JOINT BASE LANGLEY-EUSTIS, Va. (Apr. 29, 2022) – The U.S. Army Center for Initial Military Training hosted the Holistic Health and Fitness Industry Day and Exposition April 26 – 27 at Joint Base Langley-Eustis.
The two-day exposition featured almost 60 industry and academia vendors, more than 600 attendees, and presentations from Army leaders and subject matter experts on the Army’s efforts to optimize Soldier performance within the H2F system.
“Being a Soldier is a full-contact sport,” said Gen. Paul E. Funk II, the Commanding General for U.S. Army Training and Doctrine Command. “By investing in our Soldiers we ensure to maintain an asymmetrical advantage.”
H2F is a cultural shift in the way the Army trains, develops, and cares for Soldiers, taking a holistic approach that accounts for the physical and non-physical domains of readiness.
In his keynote remarks, Sgt. Maj. of the Army Michael Grinston said though historically the Army has focused on the physical domain, we need to look at things holistically for the long term in the form of prevention.
“When we look at people in a holistic approach we become a more lethal force,” said Grinston. “The domains of fitness are not just nice to have, they are the foundation of everything we do. Neglecting these domains has an impact.”
The Army fostered the H2F system as the primary investment in Soldier readiness, optimal physical and non-physical performance, reduced injury rates, improved rehabilitation after injury, and increased overall effectiveness of the Total Army.
“H2F is the perfect example of how the Army is putting people first,” said Brig. Gen. John Kline, the Center for Initial Military Training Commanding General. “It is the largest human performance optimization initiative in the Department of Defense…but we know this effort cannot be accomplished alone. Fortunately we have the innovative minds of those of you joining us today, and we need your expertise and innovative thoughts to help us navigate towards our common goal of making the best even better.”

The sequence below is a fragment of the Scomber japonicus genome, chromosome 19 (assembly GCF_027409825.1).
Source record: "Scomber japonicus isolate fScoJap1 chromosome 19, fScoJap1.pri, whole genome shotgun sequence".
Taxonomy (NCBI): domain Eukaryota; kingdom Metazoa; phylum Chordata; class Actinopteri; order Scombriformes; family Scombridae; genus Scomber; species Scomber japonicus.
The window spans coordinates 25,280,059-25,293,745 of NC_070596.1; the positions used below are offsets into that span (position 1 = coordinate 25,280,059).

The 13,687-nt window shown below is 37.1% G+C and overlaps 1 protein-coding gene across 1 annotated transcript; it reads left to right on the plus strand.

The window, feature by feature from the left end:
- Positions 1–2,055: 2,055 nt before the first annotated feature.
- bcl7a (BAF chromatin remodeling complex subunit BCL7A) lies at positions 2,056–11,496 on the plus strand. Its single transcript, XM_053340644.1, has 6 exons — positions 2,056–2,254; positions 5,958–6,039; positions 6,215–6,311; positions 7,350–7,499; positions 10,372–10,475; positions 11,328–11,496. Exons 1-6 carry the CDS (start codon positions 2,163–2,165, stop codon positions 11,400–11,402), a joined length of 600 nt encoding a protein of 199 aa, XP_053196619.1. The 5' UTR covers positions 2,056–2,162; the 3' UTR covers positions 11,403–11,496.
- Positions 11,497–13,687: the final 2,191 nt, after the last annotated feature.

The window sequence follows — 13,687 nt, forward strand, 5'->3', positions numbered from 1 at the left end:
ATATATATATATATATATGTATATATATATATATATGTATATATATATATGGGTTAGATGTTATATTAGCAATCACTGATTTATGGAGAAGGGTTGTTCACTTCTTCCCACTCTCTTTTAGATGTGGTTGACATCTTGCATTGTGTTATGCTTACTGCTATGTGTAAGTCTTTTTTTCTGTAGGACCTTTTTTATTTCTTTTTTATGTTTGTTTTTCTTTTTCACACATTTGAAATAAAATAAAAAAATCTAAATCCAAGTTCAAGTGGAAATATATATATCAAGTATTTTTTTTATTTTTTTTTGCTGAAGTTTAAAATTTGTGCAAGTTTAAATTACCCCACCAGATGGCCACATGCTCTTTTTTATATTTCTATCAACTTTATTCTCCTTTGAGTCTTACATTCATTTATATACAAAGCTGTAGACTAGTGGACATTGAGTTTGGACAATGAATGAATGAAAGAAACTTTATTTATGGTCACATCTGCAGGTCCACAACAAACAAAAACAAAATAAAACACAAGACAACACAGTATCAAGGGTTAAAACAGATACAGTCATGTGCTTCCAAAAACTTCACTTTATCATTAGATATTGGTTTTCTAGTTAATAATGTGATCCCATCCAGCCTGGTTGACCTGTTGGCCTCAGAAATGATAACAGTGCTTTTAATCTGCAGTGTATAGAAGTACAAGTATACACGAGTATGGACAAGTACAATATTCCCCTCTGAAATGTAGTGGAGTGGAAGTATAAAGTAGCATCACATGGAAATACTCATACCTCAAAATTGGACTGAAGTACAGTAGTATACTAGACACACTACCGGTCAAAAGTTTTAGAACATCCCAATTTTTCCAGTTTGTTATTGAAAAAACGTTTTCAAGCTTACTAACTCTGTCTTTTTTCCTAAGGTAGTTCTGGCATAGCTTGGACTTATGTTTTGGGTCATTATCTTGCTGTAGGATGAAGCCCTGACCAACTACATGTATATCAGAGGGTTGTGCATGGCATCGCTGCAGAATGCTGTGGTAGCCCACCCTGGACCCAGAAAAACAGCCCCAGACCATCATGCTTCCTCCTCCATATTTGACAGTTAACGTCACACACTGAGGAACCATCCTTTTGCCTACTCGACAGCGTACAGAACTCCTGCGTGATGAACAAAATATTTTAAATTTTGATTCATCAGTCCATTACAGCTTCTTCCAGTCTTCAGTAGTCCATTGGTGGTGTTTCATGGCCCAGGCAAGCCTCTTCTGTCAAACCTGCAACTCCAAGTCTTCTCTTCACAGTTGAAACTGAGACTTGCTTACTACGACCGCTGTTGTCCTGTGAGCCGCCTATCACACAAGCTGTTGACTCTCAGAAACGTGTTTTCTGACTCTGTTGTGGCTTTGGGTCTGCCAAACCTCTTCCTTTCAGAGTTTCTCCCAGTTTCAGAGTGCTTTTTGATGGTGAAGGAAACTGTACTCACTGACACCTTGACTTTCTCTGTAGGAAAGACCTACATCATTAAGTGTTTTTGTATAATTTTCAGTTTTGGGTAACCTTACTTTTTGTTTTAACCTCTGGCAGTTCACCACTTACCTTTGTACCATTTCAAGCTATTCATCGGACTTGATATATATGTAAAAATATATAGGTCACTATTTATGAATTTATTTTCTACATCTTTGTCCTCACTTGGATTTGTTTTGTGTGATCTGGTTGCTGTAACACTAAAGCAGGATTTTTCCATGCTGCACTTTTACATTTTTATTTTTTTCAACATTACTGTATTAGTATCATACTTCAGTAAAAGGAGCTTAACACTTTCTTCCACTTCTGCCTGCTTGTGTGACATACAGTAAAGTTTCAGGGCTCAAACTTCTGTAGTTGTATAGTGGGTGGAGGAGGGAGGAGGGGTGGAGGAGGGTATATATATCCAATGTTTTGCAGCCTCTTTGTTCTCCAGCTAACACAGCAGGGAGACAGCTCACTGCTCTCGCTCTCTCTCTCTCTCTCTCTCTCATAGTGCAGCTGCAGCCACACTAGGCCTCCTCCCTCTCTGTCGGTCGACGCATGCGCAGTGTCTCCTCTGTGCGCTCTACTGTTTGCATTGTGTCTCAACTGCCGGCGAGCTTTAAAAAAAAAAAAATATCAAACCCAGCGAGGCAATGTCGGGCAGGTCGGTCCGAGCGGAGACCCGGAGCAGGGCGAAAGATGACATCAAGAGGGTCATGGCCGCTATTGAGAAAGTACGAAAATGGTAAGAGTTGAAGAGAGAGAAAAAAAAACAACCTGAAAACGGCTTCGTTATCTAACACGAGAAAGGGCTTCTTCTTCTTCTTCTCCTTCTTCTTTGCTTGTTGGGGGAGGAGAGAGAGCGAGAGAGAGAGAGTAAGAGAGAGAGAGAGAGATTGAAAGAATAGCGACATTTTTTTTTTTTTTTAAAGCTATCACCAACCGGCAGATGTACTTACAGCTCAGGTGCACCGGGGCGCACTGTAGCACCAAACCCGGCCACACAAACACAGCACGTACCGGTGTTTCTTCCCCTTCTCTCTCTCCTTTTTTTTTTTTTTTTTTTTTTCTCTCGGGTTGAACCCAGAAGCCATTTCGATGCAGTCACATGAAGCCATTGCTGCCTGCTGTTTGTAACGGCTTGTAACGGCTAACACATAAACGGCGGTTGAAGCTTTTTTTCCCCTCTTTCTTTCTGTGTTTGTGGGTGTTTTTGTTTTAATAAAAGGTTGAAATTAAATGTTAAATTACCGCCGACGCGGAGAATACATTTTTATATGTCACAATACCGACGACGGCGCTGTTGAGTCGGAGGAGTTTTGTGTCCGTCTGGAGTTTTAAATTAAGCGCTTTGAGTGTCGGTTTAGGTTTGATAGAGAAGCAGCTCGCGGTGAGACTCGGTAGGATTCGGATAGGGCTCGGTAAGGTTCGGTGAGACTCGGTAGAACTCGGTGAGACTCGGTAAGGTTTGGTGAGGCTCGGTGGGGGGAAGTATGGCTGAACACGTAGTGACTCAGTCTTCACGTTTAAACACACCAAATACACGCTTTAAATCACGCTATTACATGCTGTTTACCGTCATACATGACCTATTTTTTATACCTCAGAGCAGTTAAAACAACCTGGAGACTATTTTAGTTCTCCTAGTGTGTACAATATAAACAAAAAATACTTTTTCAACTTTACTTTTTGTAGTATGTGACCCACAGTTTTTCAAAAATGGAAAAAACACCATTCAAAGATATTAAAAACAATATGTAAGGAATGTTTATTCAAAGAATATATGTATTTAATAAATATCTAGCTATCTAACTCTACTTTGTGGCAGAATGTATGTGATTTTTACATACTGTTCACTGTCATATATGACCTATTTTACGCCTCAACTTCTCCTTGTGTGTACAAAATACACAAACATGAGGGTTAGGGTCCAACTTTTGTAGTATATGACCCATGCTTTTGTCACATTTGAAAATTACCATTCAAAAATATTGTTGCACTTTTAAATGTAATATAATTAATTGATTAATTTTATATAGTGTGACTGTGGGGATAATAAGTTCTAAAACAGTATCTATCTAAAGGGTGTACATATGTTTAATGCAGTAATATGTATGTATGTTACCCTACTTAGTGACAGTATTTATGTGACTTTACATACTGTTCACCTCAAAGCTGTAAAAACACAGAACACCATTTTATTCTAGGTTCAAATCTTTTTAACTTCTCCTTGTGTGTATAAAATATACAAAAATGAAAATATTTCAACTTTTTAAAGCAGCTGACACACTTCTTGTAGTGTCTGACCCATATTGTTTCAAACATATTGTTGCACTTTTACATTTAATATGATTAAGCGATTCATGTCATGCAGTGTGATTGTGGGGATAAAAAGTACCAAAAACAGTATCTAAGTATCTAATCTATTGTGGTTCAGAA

While the H2F system is a total Army program, the National Guard and Army Reserve have additional challenges in implementing H2F, particularly their geographical dispersion and the limited touchpoints with their Soldiers.
Part of the exposition was helping build potential solutions for those challenges.
“The National Guard’s dedicated full-time staff and 67 field project officers are implementing H2F across the 50 states, 3 territories and District of Columbia through a combination of state initiatives, regional resource networks and partnerships,” remarked Maj. Gen. John Andonie, the Deputy Director for the Army National Guard. “Partnerships help us to leverage additional expertise and deliver capabilities that address Soldiers’ concerns at critical points of need.”
Brig. Gen. Robert Krumm, the Commanding General for the Army Reserves 81st Readiness Division, said they are facing similar challenges as the National Guard.
“As for how we manage the challenge of orchestrating all those myriad programs out there, it’s less an orchestra than it is jazz improve,” remarked Krumm. “We look for the pieces of programs which might work and we are running a two-year pilot program with a test of nearly 4,000 Army Reserve Soldiers to try out those ideas to see if they do work. Those lessons—the successes and the failures—will then inform USAR leadership about what the shape of the H2F program should look like as we implement it across the entire Army Reserve.”
Despite the challenges, Krumm said the potential of H2F can have a long lasting impact.
“If we can make it work, then we have positively affected a Soldier in the direction of a positive lifestyle change that can transcend Soldiers’ time not just in their current units, but even after they leave the service,” Krumm added.
Key note speakers for the H2F Industry and Exposition Day included: Gen. Paul E. Funk, commanding general, U.S. Army Training and Doctrine Command, Brig. Gen. John D. Kline, commanding general, U.S. Army Center for Initial Military Training, Sgt. Maj. of the Army Michael Grinston, 16th Sergeant Major of the Army, Col. Kevin Bigelman, H2F Director, Maj. Gen. John Andonie, Deputy Director of the Army National Guard, Col. Nick Gist, Director of Physical Education, Maj. Allison Brager, Director of Human Performance, U.S. Army Warrior Fitness Team, Brig. Gen. Robert Krumm, Deputy Commanding General- Operations, 81st Readiness Division, Dr. Jen Schumacher, Assistant Director, Performance Psychology Program USMA, Lt. Col. Nick Barringer, Director Baylor University Nutrition Graduate Program, Thomas Constable, DoD Total Force Fitness and H2F Principal Deputy, Assistant Secretary of Defense, Chaplain (Maj. Gen.) Thomas Solhjem, U.S. Army Chief of Chaplain, Col. Jonathan Harvey, commander, 18th Field Artillery Brigade, Fort Bragg, N.C., Hunter Treuchet, H2F Performance Team Director, 1st Brigade Combat Team, 82nd Airborne Division, Fort Bragg, N.C.